We woke early this morning and threw all of our gear into the back of Gary's old Ford pickup, and we headed to McDonald Pass. We chatted light heartedly as Gary drove with his elbows on the steering wheel, twiddling his thumbs.
He sent us on our way at the top of the pass and watched us begin the flight down the mountainside under the pristine big sky until he couldn't see us anymore. We were both giddy and anxious with anticipation, though the nervousness was for entirely different reasons. I was afraid of the physical exertion, not necessarily afraid that I couldn't do it, but knowing all too well how one's body feels when pushed to its limits. Brenton was nervous for the uncertainty of where we would stay and what we might encounter.
We flew down the shoulder of the highway at around thirty miles an hour, so fast that my brakes hesitated a little too long for comfort before deciding to finally bring my rig to a stop. We went on this insane charge for about 5 miles, riding our brakes to maintain control, and finally slowed on milder hills to the town of Avon, where we turned onto the highway that would take us towards Missoula.
We immediately met the first of the bewilderingly many bike tourists we would meet along the way to Missoula. They were both on Salsa Fargos, the “fun guy” green one, just like Brenton’s. I felt instant camaraderie from our brief but friendly discourse. We were finally on our way!
We happily and naively pedaled over the brand new blacktop on a wide shoulder through the rolling hills of cattle country under the vast blueness that caudled our morning. The wide open space of the valley with snow capped mountains in the distance panned from one shoulder’s view to the other, and the fields immediately to my right were littered with the sweetest, daintiest wildflowers and fragrant clover.
We have been told that Montana rarely has mosquitos, but this summer seems to be an exception. We were getting swarmed so badly that we were even being bitten through our clothing and had to stop and use our small bottle of deet bug spray, even though Brenton doesn’t like to use it and calls it cancer in a bottle.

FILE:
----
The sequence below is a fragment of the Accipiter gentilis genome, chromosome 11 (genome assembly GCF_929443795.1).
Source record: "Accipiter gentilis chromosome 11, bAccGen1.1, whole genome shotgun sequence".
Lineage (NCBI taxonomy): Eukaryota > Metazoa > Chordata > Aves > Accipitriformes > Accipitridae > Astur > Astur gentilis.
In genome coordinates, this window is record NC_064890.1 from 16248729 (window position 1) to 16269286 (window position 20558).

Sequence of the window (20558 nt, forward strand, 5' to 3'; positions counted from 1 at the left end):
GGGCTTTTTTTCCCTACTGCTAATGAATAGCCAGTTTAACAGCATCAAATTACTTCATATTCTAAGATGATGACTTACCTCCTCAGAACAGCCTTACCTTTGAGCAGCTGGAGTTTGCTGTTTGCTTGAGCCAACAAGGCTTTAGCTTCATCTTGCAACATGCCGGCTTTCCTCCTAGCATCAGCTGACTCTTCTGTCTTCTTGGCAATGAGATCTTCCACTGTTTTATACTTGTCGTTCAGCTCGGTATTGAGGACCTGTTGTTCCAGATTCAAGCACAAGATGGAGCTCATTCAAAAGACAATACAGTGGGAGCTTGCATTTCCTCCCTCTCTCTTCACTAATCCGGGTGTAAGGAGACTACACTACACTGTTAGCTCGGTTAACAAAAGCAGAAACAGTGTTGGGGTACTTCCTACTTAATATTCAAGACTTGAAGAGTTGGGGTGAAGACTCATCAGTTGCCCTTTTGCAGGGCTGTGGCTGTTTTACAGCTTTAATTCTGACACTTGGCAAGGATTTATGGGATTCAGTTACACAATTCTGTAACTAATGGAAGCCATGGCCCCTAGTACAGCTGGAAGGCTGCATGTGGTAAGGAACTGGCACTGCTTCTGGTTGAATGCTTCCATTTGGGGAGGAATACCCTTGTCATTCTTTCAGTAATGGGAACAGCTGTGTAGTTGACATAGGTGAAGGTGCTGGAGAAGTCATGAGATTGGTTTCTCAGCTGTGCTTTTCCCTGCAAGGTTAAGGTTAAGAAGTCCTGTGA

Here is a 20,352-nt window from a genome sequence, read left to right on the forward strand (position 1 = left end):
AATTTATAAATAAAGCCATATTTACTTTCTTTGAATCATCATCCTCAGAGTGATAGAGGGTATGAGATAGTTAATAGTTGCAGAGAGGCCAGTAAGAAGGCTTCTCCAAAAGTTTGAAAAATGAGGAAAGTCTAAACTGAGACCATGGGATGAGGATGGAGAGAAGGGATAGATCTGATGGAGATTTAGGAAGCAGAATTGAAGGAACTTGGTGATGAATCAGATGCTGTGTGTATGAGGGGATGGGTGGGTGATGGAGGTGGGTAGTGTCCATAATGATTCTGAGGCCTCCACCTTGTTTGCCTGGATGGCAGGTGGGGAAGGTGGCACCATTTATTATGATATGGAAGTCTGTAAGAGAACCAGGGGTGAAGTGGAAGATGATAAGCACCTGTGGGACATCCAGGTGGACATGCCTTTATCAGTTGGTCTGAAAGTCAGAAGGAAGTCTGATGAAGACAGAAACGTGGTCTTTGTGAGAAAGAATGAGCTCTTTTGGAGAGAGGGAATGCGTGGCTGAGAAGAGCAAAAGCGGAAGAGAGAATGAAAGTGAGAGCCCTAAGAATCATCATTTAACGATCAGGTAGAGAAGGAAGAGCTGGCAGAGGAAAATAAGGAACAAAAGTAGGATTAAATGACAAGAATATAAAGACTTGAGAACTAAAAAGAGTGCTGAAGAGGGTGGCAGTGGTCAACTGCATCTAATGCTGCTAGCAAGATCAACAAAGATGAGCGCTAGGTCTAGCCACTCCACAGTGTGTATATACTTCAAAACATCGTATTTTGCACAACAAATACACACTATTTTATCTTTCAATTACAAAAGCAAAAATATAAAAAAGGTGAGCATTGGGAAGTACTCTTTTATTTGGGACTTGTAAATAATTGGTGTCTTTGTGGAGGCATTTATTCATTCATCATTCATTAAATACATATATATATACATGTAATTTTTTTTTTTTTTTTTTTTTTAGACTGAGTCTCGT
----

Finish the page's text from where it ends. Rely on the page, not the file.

Gary had loaned us an ice fishing rod to use as a small portable rod and we decided to use it at a beautiful babbling brook that looked like exactly the way someone would paint it in a landscape of a small farm nestled in a valley at the foot of the Rockies. I had the video camera ready and watched Brenton take the rod down to sit on a solid looking boulder on the edge of the stream. The boulder split into pieces the moment he set foot on it and he went tumbling down into the water where he frantically grabbed for the shore, only to realize that he could stand up and walk out. Unfortunately, the reel of the fishing pole was crushed in between the broken rock, but all else was fine. We laughed, unfazed.
We felt invincible still, when the black and rain swollen clouds crept over our view of the sun. My over zealously sunbathed shoulders were soon shrouded with a t-shirt, (as I was riding in a bikini top), and then with a rain jacket, to laugh in the face of the pittering sprinkles that came and went with little or no warning. The sun occasionally peaked through the clouds and forced us to stop and layer down again, only to disappear again just as we cooled off, exposing us to a growing chilly breeze.
The hours rolled by with the hills and we climbed into wooded terrain. We began to grow weary of the roaring sound of traffic spoiling the brief and peaceful silences, soar from the constant bumps in the road rattling our bones, uncomfortable with the fickle temperature, tired of the nagging wind, itchy with bug bites, tender from a sunburn; and then the rain began.
We had neglected to put on our rain pants and water proof socks because for hours the sky had only tiredly spat at us, but now it rained with a vengeance. We were soaked and cold, but finally rolled into the tiny town of Ovando, where we pulled into a little tavern called Trixi’s and bought some overpriced Coors from an unfriendly and burly woman behind the long and dark bar.
As we pulled into Ovando, hoping for a campsite, I thought that we were inadvertently riding down someone’s driveway but Brenton pointed to the road sign that read “Main Street.” The town was tiny.
Across the street from the store and gas station, which was closed already at 5:00, there was a small clearing with a porta-potty, fire pit, picnic table, and a covered wagon made of shiny tin and wood with the words OVANDO MONTANA arching across the side. A sign nearby inconspicuously labeled the site as “Cyclist Camping.”
We set up camp not a moment too soon, as we had been riding for nearly nine hours without stopping and were secretly feeling quite miserable. My left knee had begun twinging with each pedal stroke about halfway through the day and was becoming unbearably soar. An old man drove past in a truck and told us “If it rains, you can sleep in the chuck wagon!” Sure enough, we peaked inside and there was a bed set up with pillows and all! We did not sleep in the chuck wagon, as we had already set up our tent, though it did rain all night. Our first day of riding was under our belts, we had completed the first 58 of a couple of thousand miles to come.